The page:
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November 26, 2006


Art Pedroza

Slow news day Quang. Did you hear that there is a new eminent domain measure in the works? I found an article to that effect in a Whittier newspaper. My post is at http://o-juice.blogspot.com/2006/11/new-eminent-domain-reform-measure-in.html.

Elroy El

You missed another one Quang.

Two of our very own state legislators accepted the pay raises they originally turned down.

Spitzer and Walters are RINOS!

Spurned pay hike quietly pocketed
Seven lawmakers who initially refused raise later took it.
By Jim Sanders - Bee Capitol Bureau

Sunday, November 26, 2006
Story appeared in MAIN NEWS section, Page A1

Seven of the 19 California lawmakers who rejected a nearly $12,000 pay increase last year quietly changed their mind after the spotlight shifted, state records show.

Termed-out Assemblyman Juan Vargas, D-San Diego, had his salary boosted from $99,000 to $110,880 less than three weeks after losing the June 6 congressional primary to Rep. Bob Filner.

Assemblywoman Gloria Negrete McLeod, D-Chino, sought the higher pay shortly after surviving a contentious Democratic primary against fellow Assemblyman Joe Baca Jr., D-Rialto, for an open Senate seat. She ran unopposed in the general election.

Assemblyman Hector De La Torre began receiving the sweeter salary Nov. 9, two days after the Democrat won re-election to his South Gate seat.

Others who turned down the 12 percent raise but later requested it were Assembly members Mimi Walters, R-Laguna Niguel; Todd Spitzer, R-Orange; George Plescia, R-La Jolla; and Sally Lieber, D-Mountain View.

Ted Costa, executive director of People's Advocate, a political watchdog group that launched the recall drive against former Gov. Gray Davis, said he's not surprised that politicians would try to score points with voters by rejecting a pay increase -- then rescinding their request months later.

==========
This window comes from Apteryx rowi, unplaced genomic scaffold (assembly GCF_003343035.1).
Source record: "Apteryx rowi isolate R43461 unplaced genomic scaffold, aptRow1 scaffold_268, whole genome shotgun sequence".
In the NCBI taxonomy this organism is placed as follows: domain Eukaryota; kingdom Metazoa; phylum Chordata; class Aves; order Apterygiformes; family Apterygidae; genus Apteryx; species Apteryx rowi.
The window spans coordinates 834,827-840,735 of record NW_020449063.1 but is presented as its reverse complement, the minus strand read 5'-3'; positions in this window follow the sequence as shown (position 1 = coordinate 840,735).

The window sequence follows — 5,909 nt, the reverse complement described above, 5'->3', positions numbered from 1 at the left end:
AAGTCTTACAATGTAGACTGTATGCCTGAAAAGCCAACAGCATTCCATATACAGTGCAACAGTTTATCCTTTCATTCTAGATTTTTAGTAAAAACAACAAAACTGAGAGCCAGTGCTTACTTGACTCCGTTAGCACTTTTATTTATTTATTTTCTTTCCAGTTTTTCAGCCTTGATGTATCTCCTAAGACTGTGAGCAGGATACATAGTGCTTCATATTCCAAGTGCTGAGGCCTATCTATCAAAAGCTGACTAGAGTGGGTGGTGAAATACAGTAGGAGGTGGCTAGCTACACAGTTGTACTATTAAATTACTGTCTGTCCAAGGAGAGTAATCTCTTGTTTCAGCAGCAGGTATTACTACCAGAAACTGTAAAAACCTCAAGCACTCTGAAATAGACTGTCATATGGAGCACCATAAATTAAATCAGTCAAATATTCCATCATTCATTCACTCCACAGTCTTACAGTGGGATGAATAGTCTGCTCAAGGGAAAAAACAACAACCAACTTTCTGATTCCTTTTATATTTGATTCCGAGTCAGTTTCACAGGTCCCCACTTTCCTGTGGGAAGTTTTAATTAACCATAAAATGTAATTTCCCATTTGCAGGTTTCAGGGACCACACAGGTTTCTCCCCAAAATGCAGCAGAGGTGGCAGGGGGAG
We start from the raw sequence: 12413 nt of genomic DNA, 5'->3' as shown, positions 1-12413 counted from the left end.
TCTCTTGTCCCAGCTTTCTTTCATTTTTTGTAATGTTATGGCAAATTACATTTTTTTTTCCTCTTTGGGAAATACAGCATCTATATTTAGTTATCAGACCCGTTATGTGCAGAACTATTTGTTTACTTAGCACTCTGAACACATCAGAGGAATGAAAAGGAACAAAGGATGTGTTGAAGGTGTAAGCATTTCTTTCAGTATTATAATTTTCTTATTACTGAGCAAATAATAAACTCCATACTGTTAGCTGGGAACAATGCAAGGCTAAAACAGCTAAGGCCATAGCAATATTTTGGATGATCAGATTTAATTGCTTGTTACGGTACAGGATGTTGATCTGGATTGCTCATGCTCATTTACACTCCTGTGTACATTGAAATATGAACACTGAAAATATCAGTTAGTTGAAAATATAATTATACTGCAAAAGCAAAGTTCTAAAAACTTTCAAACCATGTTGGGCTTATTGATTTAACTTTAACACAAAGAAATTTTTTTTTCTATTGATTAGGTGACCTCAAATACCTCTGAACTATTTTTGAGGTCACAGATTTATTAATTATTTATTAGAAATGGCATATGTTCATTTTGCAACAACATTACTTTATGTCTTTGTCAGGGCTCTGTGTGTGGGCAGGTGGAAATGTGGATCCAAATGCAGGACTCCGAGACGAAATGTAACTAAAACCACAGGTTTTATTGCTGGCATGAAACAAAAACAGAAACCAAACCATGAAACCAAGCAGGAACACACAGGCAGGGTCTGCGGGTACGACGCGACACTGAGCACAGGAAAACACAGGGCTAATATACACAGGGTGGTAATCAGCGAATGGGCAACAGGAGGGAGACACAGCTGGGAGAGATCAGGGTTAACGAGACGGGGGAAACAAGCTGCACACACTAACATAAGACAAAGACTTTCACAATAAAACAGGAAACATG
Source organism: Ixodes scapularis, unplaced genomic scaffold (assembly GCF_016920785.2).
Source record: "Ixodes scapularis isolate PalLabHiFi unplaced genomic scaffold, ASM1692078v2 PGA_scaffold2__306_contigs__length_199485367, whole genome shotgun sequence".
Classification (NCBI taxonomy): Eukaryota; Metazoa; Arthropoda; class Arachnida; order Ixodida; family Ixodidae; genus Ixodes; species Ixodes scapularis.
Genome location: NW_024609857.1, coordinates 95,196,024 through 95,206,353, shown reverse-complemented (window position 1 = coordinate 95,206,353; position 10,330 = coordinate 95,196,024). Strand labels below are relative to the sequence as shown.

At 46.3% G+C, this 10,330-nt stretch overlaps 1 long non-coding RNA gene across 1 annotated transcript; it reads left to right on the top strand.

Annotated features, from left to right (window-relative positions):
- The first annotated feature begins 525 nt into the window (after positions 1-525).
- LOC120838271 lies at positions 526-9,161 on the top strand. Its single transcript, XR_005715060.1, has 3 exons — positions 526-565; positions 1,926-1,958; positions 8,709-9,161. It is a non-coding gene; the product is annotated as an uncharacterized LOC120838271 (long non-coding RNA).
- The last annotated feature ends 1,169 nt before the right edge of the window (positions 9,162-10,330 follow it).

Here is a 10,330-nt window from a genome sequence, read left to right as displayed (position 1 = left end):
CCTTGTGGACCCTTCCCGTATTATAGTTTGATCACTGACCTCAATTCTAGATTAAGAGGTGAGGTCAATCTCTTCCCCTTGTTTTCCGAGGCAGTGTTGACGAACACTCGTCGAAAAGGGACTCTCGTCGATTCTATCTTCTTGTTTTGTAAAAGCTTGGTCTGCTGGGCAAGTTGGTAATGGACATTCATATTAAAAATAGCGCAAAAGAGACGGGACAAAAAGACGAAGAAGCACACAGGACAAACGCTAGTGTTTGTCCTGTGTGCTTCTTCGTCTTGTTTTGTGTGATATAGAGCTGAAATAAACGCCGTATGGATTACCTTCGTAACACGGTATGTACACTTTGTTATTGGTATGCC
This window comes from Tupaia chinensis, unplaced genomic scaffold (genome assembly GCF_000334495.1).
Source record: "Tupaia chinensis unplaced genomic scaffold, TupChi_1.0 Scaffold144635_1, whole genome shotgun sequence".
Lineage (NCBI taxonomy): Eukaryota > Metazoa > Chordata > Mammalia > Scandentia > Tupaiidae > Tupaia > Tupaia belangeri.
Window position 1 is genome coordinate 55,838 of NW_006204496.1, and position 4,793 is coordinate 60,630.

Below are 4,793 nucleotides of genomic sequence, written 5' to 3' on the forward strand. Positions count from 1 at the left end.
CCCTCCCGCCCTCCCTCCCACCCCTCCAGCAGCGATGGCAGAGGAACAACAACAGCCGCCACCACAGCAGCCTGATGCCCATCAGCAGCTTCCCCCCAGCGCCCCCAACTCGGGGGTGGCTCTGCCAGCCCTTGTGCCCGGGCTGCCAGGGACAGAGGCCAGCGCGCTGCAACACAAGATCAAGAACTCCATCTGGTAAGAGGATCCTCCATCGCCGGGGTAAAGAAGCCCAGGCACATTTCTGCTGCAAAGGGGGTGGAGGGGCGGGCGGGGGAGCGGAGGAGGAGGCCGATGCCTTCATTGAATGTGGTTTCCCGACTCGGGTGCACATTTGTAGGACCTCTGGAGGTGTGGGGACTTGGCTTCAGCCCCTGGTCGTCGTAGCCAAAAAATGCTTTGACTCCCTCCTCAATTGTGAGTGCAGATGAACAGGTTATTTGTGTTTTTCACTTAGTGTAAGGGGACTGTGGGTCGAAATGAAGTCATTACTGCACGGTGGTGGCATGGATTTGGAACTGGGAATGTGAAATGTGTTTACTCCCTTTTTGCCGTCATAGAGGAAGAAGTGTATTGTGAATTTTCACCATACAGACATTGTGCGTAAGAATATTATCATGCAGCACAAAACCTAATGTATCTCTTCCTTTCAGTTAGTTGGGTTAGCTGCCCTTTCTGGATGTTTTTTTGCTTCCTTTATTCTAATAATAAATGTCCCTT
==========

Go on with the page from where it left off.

"It's par for the course," Costa said. "It makes people skeptical, and it hurts (legislators) when it comes to trust."

But Tim Hodson, executive director of the Center for California Studies at California State University, Sacramento, said legislators deserve their salary of $110,880 per year -- rising by 2 percent next month -- in a state with 36 million people, an incredibly complex economy and "work hours that even a junior member of a law firm would not find acceptable," he said.

"It's certainly a demanding job, and we shouldn't treat legislators like somebody flipping burgers at McDonald's who doesn't expect to stay on the job more than a few weeks," he said.

An eighth legislator, termed-out Sen. Jackie Speier, D-Hillsborough, had her paycheck hiked four weeks after losing the Democratic primary for lieutenant governor. But Speier's restoration stemmed from a voluntary 5 percent pay cut, not last year's $11,880 pay hike, which she accepted, records show.

Speier's move could sweeten her future pension benefits by about $275 per month, according to the formula used by the state's Legislators' Retirement System. California provides legislative pensions only for lawmakers, including Speier, who held office before term limits took effect in 1990.

Hodson said he doesn't fault Speier, either, for seeking her full salary in qualifying for a state pension.

"How many people would say, 'No, I'll retire at a lower salary than I am legally entitled to?' " Hodson asked.

Speier honored her voluntary pay cut for more than three years before rescinding it.

Many state bureaucrats earn far more than legislators: More than 3,700 full-time state employees earned more than $110,880 as of March 2006.

Salaries of legislators and statewide elected officials are set by an independent commission whose members are appointed by the governor.

The 2005 pay hike of nearly $12,000 for legislators took effect last Dec. 1, marking the first boost in seven years.

The salary increase came while the state was fighting a multibillion-dollar budget deficit, the Legislature's approval rating was plummeting and an election year loomed.

All 19 legislators who initially turned down the pay hike were running for re-election or for other state offices this year.

Lawmakers were not entitled to retroactive pay after opting for a smaller salary, said Russell Lopez, spokesman for state Controller Steve Westly.